General characteristics Crew: one Length: 23 ft 0 in Wingspan: 25 ft 8 in Height: 10 ft 0 in Wing area: 240 ft² Empty weight: 1,226 lb Loaded weight: 1,715 lb Powerplant: 1 × Clerget rotary engine, driving a two blade wooden propeller, 110 hp Performance Maximum speed: 87 knots at sea level Service ceiling: 10,000 ft Rate of climb: 285 ft/min Endurance: 2.25 hrsArmament 1 × Lewis gun 2 × 65 lb bombs Related development Sopwith Tabloid Fairey Hamble Baby Port Victoria P. V.1 Related lists List of seaplanes and amphibious aircraft List of aircraft of the Royal Naval Air Service Alegi, Gregory. Ansaldo Baby. Windsock Mini Datafile 15. Hertfordshire, UK: Albatros Publications. ISBN 978-1902207308. Bruce, J. M.. Sopwith Baby. Windsock Datafile 60. Hertfordshire, UK: Albatros Publications. ISBN 978-0948414794. Ellis, Ken. British Museum Aircraft. Liverpool: Merseyside Aviation Society. ISBN 0-902420-15-1. Holmes, Tony. Jane's Vintage Aircraft Recognition Guide. London: Harper Collins. P. 44. ISBN 0-00-719292-4.
Huertas, Salvador Mafé. "The Chilean Air Force...an air arm with a problem". Air International. Vol. 26 no. 2. Pp. 69–74, 91, 98–101. ISSN 0306-5634. Lamberton, W. M.. Fighter Aircraft of the 1914–1918 War. Herts, UK: Harleyford Publications. Thetford, Owen. British Naval Aircraft since 1912. Putnam and Company Limited. ISBN 0-370-30021-1. Woodman, Harry. Early Aircraft Armament. London: Arms and Armour. ISBN 0-85368-990-3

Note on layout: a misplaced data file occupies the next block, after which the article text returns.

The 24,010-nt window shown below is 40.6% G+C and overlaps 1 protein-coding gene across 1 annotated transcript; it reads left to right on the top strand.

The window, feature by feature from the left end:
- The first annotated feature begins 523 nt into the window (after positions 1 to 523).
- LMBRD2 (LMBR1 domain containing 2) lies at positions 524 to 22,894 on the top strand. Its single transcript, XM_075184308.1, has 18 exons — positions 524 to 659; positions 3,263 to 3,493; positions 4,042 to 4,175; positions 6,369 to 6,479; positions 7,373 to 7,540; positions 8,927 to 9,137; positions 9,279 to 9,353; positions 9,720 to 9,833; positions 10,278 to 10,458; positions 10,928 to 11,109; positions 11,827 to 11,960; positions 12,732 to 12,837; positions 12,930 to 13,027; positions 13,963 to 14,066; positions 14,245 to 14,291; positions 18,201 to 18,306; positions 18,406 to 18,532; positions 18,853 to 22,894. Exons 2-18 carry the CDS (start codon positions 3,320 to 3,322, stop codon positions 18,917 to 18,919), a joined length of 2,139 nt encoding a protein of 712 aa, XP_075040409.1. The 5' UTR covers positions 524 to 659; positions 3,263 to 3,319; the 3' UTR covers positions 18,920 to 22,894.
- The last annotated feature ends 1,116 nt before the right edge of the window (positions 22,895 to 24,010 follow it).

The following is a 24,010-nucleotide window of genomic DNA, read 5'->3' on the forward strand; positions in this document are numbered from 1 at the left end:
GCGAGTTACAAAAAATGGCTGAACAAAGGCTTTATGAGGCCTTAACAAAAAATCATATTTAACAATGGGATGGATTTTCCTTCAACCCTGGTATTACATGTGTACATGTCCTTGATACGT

Hellenic Air Force
The Hellenic Air Force is the air force of Greece with ‘Hellenic’ being a synonym for ‘Greek’ in the Greek language. During the period of monarchy between 1935–1973 the force was known as the Royal Hellenic Air Force; the mission of the Hellenic Air Force is to guard and protect Greek airspace, provide air assistance and support to the Hellenic Army and the Hellenic Navy, as well as the provision of humanitarian aid in Greece and around the world. The Hellenic Air Force includes 33,000 active troops, of whom 11,750 are career officers, 14,000 are professional conscripts, 7,250 are volunteer conscripts and 1,100 are women; the motto of the Hellenic Air Force is the ancient Greek phrase Αἰὲν Ὑψικρατεῖν, the HAF ensign represents a flying eagle in front of the Hellenic Air Force roundel. The Hellenic Air Force is one of the three branches of the Hellenic Armed Forces. In 1911, the Greek Government appointed French specialists to form the Hellenic Aviation Service. Six Greek officers were sent to France for training, while the first four Farman type aircraft were ordered.